A Review of Jade Sylvan’s Kissing Oscar Wilde

Slyvan_Kissing Oscar Wilde

A Review of Jade Sylvan’s Kissing Oscar Wilde

By Ashley Paul

Kissing Oscar Wilde by Jade Sylvan is a collection of essays that will cause readers to lose their breath in wide-eyed expression. in particular because of Sylvan’s excellent use of tongue-in-cheek writing within each piece in this collection.

The essays in Kissing Oscar Wilde detail Sylvan’s life after college and the reading of her written work at various clubs and cafés across Europe. The essays create a visual of crashing couches at the home of new friends along with the progression of Sylvan as an artist. What is the allure of artists leaving the Midwest? A question most curious because of Sylvan’s Midwestern roots and inspiration to travel the world to immerse herself in what is being offered. A question also answered in her search to attain creative ability.

Whether delivered in the form of poetry, play, or prose, each essay is well written and showcases Slyvan’s unique voice. The poems are a stream of consciousness pulled deep from her mind. She does not have an airy approach to life and is more of artistic, experimental, thrill-seeker alongside friends Caleb and Thade, who are integral parts of each essay.

In the prose piece, “We’ll Always Have Paris,” contemporary meets modern. Internet. Nicholas Chauvin. Casablanca. Patti Smith. In the piece, Sylvan talks of her need to leave the Midwest and her conservative parents who said she was “confusingly artistic at the best of times and embarrassingly perverse at the worst.” She would sit with Caleb under a graffitied bridge and talk about their fears and every artist’s doom: having to work a 9-5. It was there, under the bridge, that she gained the desire to visit “different famous people’s graves.”

Sylvan’s awkwardness is beguiling, leaving the reader with an image of Sylvan shrugging her shoulders as she tells her stories, of telling us, “Eff it.” But spirits can’t be much more free than Sylvan’s. These essays become the words of an older sister telling us what or what not to do, which mistakes we want to make. Her words are a comfort, too, because maybe we’ve already been there.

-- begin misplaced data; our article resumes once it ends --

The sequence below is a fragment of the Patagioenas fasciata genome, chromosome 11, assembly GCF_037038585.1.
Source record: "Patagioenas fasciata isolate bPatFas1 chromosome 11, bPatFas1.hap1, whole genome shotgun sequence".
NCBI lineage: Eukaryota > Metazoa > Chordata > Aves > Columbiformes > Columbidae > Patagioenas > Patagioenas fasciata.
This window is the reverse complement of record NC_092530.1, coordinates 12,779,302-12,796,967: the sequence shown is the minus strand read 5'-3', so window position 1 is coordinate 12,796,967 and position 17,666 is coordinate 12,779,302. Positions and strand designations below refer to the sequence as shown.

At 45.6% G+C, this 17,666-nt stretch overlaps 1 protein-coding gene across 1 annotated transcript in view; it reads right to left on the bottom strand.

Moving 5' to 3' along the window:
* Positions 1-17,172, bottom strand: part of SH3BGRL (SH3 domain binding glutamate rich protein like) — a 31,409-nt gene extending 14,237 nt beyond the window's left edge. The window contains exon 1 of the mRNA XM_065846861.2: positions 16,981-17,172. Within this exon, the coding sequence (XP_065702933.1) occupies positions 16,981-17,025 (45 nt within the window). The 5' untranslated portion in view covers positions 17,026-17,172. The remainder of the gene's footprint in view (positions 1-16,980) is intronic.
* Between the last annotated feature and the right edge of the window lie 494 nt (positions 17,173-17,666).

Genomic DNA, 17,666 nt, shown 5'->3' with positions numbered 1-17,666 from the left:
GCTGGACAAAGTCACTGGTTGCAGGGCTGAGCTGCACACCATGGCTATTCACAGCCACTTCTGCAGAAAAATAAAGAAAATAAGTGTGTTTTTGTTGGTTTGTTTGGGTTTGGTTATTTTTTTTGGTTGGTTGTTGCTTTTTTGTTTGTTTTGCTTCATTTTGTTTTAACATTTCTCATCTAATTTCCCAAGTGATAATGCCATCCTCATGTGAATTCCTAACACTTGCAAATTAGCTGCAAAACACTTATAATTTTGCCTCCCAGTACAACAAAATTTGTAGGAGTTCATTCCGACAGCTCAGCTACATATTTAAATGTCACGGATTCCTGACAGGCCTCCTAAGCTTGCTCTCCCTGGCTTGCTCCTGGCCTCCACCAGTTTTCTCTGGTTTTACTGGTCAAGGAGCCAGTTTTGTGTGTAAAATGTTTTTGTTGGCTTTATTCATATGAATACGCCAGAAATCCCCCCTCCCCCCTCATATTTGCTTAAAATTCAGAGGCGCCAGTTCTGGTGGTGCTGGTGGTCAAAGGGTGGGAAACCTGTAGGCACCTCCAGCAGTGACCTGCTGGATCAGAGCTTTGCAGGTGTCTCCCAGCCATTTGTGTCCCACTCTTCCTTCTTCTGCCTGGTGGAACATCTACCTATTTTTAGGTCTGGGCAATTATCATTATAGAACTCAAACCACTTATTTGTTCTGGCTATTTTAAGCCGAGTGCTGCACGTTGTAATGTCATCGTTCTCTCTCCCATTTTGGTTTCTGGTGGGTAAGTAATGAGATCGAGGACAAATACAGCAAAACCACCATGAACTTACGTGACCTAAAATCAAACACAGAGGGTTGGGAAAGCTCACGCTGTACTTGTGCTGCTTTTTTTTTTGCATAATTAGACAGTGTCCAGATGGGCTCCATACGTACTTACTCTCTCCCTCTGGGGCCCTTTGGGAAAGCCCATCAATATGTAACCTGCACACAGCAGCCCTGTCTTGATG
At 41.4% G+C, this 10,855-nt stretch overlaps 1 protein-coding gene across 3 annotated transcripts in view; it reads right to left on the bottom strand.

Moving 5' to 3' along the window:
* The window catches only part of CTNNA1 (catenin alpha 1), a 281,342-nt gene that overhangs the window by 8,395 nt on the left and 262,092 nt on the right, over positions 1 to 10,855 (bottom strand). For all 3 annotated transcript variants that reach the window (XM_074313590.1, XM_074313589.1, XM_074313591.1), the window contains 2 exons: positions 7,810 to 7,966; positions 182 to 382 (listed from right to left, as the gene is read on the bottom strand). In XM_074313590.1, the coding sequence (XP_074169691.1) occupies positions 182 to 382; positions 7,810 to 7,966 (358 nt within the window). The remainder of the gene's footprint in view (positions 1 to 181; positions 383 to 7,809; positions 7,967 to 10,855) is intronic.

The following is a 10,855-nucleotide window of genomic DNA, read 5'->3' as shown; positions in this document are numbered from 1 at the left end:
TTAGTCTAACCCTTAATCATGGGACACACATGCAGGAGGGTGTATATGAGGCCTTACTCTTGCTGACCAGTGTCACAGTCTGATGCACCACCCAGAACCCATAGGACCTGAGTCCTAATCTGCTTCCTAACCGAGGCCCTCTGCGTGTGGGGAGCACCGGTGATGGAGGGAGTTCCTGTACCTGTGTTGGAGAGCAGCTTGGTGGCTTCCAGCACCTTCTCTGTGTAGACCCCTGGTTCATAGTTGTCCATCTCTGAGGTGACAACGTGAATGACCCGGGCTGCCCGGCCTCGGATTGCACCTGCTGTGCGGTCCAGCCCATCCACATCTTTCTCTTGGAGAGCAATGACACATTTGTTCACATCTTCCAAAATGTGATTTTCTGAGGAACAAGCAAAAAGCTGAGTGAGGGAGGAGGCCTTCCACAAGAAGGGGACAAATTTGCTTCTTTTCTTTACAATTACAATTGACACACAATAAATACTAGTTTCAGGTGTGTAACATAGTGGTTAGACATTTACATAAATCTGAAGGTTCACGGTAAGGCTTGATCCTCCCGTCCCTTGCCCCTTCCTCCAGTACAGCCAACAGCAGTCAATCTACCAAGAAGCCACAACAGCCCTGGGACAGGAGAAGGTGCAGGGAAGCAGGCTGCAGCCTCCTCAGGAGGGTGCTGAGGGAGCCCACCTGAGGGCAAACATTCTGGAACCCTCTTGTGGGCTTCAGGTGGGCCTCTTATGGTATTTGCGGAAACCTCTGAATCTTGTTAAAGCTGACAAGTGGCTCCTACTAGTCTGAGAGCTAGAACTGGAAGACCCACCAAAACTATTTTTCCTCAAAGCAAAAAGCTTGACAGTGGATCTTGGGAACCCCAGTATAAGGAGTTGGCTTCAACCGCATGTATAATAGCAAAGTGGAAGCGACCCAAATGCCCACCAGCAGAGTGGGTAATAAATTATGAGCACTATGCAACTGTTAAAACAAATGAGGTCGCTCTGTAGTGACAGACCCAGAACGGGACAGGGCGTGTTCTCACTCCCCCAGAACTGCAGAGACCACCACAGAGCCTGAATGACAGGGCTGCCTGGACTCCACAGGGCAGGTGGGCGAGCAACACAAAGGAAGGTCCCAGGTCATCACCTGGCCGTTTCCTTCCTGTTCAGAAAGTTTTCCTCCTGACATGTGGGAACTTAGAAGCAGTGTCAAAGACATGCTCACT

Sylvan is not shy in disclosing to readers her fear of becoming suffocated by not being able to create art. Plenty of people can look back on their twenties and tell the same stories, but the decisions Sylvan makes and recounts for readers here present a twist on that recognizable narrative, an inspiration for trying something new. In “Halloween 2011, Boston,” Sylvan goes on a semi-rant after losing a job she never wanted. She does not even tell us what the job was, but she explains the context of her disappointment in this way: “Because I’d woken up again sweating bourbon into unwashed sheets in my ten-foot by ten-foot occupation in a house rented to me dirt-cheap by an entrepreneurial acquaintance out of pity/patronage….” Sylvan writes here with hardly any punctuation, showing readers the unfiltered fluidity of her thoughts that lead to her eventual decision to take half of her $1500 savings and buy a plane ticket to France, where she goes on to read most of her written work.

The essays have the commonality of not being rooted in plot. There is a reflection that comes through where the work does not follow the standard of fashioned essay writing. Her footnotes are an afterthought to a life well experienced. The essays detail everything from Patti Smith to how to be a “proper slut,” where Sylvan’s writing crescendos to worldly living. Patti Smith was of inspiration because of her book Just Kids and Sylvan’s subsequent emotional response. Sylvan writes of a joke between her and her friend Caleb that she was the Patti Smith to his Robert Mapplethorpe. Sylvan even brings her idolization into her physical appearance, with a “shoulder-length Patti Smith-inspired shag.”

Sylvan, who founded a group for queer artists in Bloomington during her college years, writes of her pansexual history and gender nonconformity as a vehicle that highlights her growth as an artist. In “An Epically-Abridged Catalogue of the Author’s Major Romances, Revealing the Young Midwestern Author’s Odyssey Through Fluid Sexuality,” Sylvan memorably shares her intimate experiences within the context of how her own identity is thus established.

Sylvan explains her connection to Oscar Wilde through the kisses people have put on his grave. Later in the collection, she writes of her own experience with kissing the grave. Sylvan delves even more into these ideas with “The Poem I Wrote For Louis and Later Gave To Adelaide,” as well as with the poem “Kissing Oscar Wilde.” The title of the collection does not quite compliment the corresponding essay, but maybe there is an irony to that. The title is romantic, a side-step from the tone of the essays themselves.